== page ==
Fun help online

28th October 2005 at 01:00
MATHS-WHIZZ. pound;27.50 for one month's subscription per student or Pounds 299 per annum

Teachers and parents of a certain age will fondly recall Johnny Ball, whose inventive television programmes like Think of a Number made maths approachable and intriguing. The same spirit of serious fun is found in Maths-Whizz, a personal online maths-tutor programme warmly endorsed by Ball. It has grown out of the Maths-Whizz interactive CDs, familiar to many primary schools, and is available through subscription. Progress through the scheme evolves in response to the child's performance as their understanding grows. While a daily lesson lasts about 45 minutes, participants can access more than 1,000 hours of activities from their virtual "bedroom".

A typical lesson begins with the computer taking on the role of teacher, explaining a principle, then demonstrating it through a sequence of animations. This is followed by exercises for the child in which the principle is applied. For example, we see how the number of ants falling into a hole can be represented by a line graph beside the hole, and then we have to estimate quantities of ants ourselves. Or we see how co-ordinates are expressed as numbers within columns and rows before helping a rabbit to find a specific seat in a cinema using the same method.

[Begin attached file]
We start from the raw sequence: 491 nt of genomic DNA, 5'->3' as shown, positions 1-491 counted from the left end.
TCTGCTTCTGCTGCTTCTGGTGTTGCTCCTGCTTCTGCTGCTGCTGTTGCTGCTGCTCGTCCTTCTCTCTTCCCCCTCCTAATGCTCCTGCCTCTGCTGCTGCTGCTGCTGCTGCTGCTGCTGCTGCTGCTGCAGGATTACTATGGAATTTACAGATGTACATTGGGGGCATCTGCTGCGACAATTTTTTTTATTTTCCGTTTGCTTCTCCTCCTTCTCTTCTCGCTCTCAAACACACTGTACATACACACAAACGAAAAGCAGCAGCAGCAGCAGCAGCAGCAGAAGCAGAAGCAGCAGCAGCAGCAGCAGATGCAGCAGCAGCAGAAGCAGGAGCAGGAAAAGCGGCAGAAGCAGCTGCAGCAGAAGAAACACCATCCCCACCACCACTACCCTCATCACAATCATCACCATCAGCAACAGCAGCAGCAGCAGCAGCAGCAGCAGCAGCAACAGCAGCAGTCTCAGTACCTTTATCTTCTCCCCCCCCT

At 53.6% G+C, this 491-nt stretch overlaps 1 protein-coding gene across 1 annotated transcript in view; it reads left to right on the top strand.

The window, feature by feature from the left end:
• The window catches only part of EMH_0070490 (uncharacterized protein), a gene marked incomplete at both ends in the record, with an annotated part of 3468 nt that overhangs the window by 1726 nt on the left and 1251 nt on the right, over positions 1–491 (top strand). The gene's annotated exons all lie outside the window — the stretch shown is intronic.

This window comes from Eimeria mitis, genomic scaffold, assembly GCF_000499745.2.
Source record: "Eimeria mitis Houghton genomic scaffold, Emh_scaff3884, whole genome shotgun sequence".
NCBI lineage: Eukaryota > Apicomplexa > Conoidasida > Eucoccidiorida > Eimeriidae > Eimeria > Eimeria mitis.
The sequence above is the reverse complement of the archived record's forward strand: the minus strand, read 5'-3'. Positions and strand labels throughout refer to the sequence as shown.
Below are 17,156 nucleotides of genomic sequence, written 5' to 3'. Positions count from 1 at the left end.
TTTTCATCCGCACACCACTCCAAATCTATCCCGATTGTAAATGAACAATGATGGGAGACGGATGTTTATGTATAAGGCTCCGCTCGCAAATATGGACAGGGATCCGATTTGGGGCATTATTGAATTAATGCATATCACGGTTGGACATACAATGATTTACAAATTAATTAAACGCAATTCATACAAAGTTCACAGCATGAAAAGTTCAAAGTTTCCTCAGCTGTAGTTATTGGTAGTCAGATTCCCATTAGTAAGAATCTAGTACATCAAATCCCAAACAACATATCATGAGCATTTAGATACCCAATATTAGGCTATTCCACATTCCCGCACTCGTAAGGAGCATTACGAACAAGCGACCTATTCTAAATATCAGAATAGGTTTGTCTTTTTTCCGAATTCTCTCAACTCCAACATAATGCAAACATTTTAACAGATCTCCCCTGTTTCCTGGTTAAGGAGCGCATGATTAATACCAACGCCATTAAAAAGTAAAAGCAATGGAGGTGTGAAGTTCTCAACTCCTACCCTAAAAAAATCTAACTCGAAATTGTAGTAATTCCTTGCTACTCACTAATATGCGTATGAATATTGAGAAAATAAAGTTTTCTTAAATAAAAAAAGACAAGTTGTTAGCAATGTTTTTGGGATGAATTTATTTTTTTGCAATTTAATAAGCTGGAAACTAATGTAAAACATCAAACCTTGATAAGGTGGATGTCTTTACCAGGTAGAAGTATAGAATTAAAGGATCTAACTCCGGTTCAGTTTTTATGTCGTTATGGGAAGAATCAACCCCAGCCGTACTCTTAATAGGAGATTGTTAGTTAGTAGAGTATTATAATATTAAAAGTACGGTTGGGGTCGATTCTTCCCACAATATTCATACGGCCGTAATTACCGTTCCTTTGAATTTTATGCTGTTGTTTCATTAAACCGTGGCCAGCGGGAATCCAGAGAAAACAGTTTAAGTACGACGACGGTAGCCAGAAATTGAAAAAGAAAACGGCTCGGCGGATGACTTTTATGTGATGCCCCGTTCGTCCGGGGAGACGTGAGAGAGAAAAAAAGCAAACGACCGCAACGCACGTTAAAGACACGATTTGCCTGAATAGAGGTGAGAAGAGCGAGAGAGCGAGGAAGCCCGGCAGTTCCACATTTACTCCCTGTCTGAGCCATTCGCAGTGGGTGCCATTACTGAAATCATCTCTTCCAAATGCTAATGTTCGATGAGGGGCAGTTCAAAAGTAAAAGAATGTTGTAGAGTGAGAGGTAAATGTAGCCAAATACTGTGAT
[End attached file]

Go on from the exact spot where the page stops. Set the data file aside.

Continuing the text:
There are various incentives for getting the answers right. A burping anteater comes along and enjoys a gourmet meal or a comedy cat enters the cinema and scares the audience. More seriously, points are accumulated and can be exchanged for games and other cheerful stuff for the player's "bedroom". Wrong answers elicit help in the form of flashing cursors and animated reminders about the central mathematical idea. There's a useful illustrated dictionary, and conventional test questions - rather reminiscent of Sats - pop up at the end of a session.

Responses to test questions and interactive exercises are continuously assessed. Children and parents can ask for regular reports on progress, with suggestions about areas for improvement, and share revision facilities. They can look at different topics within the national curriculum and seek out activities appropriate for different levels of ability.

Maths-Whizz is not cheap, but the promoters have a point in comparing the cost favourably with that of employing a recent maths graduate or a moonlighting primary teacher. And with Maths-Whizz, you get flatulent anteaters and film-loving rabbits as well.

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